Washington Post’s TruthTeller project hopes to birth real-time fact-checking
Steven Ginsberg saw the future of fact-checking while listening to a politician tell lies in Iowa last summer.
"It was one of those small parking lot affairs outside a sports bar and the candidate was there speaking to about 30 people," said Ginsberg, The Washington Post's national political editor. "For about 45 minutes he said a lot of things that I knew to not be true, and nobody else there knew that."
Ginsberg thought there must be a way to offer people in the crowd a real-time accounting of the politician's misstatements. He called Cory Haik, the Post's executive producer for digital news, and outlined the issue. That resulted in a submission to the Knight News Challenge for a project called TruthTeller, which ultimately wasn't selected.
Last week the project was given new life when Knight announced that TruthTeller was one of five media innovation projects to receive funding as part of its new Prototype Fund.
Using technology to fight misinformation
Michael Maness, Knight's vice president of journalism and media innovation, said the foundation’s interest in fact-checking is the result of a few factors. With fewer journalists working in large newsrooms, there are fewer people vetting statements by politicians and public figures. But there are arguably more claims and "facts" being spread than ever before.
Maness said it's easier than ever to produce content, but “wading through that feels like a tidal wave of this stuff washing over us, and so [there's value in] trying to determine what is real and what isn’t."
On top of that, an amazing amount of money is being spent this year on political advertising at the national, state and local level. This advertising often includes misleading or blatantly false information. Maness said it's not possible to match that dollar-for-dollar with fact checking, but technology can help level the playing field.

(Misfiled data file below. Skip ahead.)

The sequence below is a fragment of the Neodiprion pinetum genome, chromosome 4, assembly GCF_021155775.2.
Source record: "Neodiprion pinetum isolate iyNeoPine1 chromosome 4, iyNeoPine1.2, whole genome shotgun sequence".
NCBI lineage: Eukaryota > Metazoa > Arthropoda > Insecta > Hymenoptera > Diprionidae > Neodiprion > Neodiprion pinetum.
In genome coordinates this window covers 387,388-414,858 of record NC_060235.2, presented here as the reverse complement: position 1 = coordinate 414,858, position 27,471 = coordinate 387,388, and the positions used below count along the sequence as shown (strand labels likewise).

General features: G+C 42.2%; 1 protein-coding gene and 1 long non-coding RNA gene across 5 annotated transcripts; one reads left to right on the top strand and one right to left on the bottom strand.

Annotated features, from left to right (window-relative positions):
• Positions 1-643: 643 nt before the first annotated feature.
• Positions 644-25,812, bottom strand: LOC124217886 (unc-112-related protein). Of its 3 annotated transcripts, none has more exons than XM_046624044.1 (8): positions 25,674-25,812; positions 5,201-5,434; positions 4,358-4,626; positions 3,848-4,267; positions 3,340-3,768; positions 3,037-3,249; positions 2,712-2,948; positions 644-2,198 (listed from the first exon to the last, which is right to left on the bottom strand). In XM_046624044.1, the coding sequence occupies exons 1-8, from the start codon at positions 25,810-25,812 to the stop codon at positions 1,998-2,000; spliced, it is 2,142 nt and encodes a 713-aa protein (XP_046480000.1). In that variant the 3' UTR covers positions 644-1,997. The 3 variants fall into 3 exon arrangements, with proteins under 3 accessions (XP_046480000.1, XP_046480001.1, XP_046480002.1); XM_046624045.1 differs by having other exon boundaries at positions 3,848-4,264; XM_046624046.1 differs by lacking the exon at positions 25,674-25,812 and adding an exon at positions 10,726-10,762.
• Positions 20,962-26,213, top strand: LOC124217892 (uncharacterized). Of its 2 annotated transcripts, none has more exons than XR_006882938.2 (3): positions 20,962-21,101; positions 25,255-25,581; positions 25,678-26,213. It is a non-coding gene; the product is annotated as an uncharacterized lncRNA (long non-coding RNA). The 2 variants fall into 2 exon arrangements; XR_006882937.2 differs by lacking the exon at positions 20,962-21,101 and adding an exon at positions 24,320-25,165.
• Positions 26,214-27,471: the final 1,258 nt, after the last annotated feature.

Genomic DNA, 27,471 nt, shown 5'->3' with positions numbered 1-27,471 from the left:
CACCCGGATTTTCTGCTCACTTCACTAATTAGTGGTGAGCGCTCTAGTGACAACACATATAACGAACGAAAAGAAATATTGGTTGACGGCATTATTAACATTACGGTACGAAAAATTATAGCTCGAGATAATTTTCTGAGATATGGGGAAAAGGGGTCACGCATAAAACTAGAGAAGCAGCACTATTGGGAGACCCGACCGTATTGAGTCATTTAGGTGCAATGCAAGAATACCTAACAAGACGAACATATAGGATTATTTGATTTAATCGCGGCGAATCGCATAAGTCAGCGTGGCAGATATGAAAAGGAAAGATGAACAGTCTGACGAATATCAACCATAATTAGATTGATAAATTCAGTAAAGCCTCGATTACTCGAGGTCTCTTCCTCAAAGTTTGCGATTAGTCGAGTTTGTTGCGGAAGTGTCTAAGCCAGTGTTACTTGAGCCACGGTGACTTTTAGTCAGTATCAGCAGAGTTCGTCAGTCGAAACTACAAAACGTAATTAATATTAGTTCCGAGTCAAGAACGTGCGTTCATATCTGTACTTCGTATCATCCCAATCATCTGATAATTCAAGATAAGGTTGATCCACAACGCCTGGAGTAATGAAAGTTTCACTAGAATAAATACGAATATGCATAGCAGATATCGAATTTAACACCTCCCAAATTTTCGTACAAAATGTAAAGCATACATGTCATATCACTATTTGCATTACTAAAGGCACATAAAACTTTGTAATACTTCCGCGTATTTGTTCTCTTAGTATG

"The exciting thing is there's technology that can replace the money with efficiency," he said.
Scaled back expectations
About the money: The Post originally asked the News Challenge for $700,000. It received $50,000 from the Prototype Fund. So the early goals for TruthTeller have been adjusted from what Ginsberg, Haik and others initially outlined.
They had envisioned a phone app that would parse audio from a speech or TV ad and determine whether it was true or false. The system would use speech-to-text technology to gather the audio and compare it against a database of statements, stats and other data that had been fact-checked. If someone uttered a lie that, for example, had already been given several Pinocchios by the Post's Fact Checker blog, the app would report back to the user: That's not true; here are the details.
That was the $700,000 version. So what can we expect for 50 grand? Haik said the initial goal is to build that database of fact-checks and make it available to Post journalists. This would speed up the process of fact-checking within the organization.
If things go well, Haik said, the Post may have something public-facing for the presidential debates. This could take the form of "a running stream alongside video of somebody talking” that would display fact-checks related to statements being made.
“It would be like an annotation layer,” Haik said. “The goal is to get closer to ... real-time than what have now. It’s about robots helping us to do better journalism -- but still with journalists.”
They plan to partner with Dan Schultz, a recent MIT Media Lab graduate who has been working on a related project. Truth Goggles would be a Web browser plugin that would alert a user if the content they’re reading includes statements that have been checked by PolitiFact or another entity. Schultz will make use of the PolitiFact API and other available databases to assemble a body of checked facts.
Along with similar names, TruthTeller and Truth Goggles share the goal of taking fact-checking content beyond blogs and into new applications.
For now, Haik said the Knight money will enable them to hire someone to code the prototype.
“We’ve got the expertise for the most part in the room as far as architecture,” she said. “So we need to hire a developer, and also some of the money will go toward researching and stuffing the database, if you will.”
If the prototype is successful, additional Knight funding is available to take things further. Haik hopes the project eventually will meet the lofty goals and functionality outlined on the original News Challenge proposal.
"What we're really trying to build is a tool that gets at doing better journalism," she said. "This is for truth-seekers at large."